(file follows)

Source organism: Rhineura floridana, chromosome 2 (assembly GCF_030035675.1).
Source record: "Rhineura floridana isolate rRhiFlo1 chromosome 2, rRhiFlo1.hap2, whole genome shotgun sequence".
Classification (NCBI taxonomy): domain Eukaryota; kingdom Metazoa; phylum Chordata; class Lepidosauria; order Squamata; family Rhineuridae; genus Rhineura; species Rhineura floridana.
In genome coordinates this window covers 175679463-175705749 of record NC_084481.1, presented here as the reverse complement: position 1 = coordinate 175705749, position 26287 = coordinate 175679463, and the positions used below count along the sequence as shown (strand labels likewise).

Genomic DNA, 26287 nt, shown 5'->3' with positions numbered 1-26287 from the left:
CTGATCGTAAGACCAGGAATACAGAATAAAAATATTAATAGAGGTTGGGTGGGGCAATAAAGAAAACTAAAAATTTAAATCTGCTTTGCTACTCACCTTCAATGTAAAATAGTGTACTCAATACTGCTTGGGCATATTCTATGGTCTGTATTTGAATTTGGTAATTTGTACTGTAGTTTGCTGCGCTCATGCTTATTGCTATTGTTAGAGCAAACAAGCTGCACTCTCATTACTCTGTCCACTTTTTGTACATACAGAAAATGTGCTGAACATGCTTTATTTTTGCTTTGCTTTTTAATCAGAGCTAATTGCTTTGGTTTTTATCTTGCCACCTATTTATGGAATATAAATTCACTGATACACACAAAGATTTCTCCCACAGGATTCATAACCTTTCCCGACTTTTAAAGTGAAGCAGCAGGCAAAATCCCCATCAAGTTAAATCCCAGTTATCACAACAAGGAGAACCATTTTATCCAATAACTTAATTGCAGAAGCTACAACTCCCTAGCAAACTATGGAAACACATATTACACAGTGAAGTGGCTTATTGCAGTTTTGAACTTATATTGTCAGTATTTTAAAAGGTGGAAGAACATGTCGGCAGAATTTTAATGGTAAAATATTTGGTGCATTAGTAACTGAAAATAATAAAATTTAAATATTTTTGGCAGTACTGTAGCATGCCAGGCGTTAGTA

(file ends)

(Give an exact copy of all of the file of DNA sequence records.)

Source organism: Rhineura floridana, chromosome 2 (assembly GCF_030035675.1).
Source record: "Rhineura floridana isolate rRhiFlo1 chromosome 2, rRhiFlo1.hap2, whole genome shotgun sequence".
Classification (NCBI taxonomy): domain Eukaryota; kingdom Metazoa; phylum Chordata; class Lepidosauria; order Squamata; family Rhineuridae; genus Rhineura; species Rhineura floridana.
In genome coordinates this window covers 175679463-175705749 of record NC_084481.1, presented here as the reverse complement: position 1 = coordinate 175705749, position 26287 = coordinate 175679463, and the positions used below count along the sequence as shown (strand labels likewise).

Genomic DNA, 26287 nt, shown 5'->3' with positions numbered 1-26287 from the left:
CTGATCGTAAGACCAGGAATACAGAATAAAAATATTAATAGAGGTTGGGTGGGGCAATAAAGAAAACTAAAAATTTAAATCTGCTTTGCTACTCACCTTCAATGTAAAATAGTGTACTCAATACTGCTTGGGCATATTCTATGGTCTGTATTTGAATTTGGTAATTTGTACTGTAGTTTGCTGCGCTCATGCTTATTGCTATTGTTAGAGCAAACAAGCTGCACTCTCATTACTCTGTCCACTTTTTGTACATACAGAAAATGTGCTGAACATGCTTTATTTTTGCTTTGCTTTTTAATCAGAGCTAATTGCTTTGGTTTTTATCTTGCCACCTATTTATGGAATATAAATTCACTGATACACACAAAGATTTCTCCCACAGGATTCATAACCTTTCCCGACTTTTAAAGTGAAGCAGCAGGCAAAATCCCCATCAAGTTAAATCCCAGTTATCACAACAAGGAGAACCATTTTATCCAATAACTTAATTGCAGAAGCTACAACTCCCTAGCAAACTATGGAAACACATATTACACAGTGAAGTGGCTTATTGCAGTTTTGAACTTATATTGTCAGTATTTTAAAAGGTGGAAGAACATGTCGGCAGAATTTTAATGGTAAAATATTTGGTGCATTAGTAACTGAAAATAATAAAATTTAAATATTTTTGGCAGTACTGTAGCATGCCAGGCGTTAGTA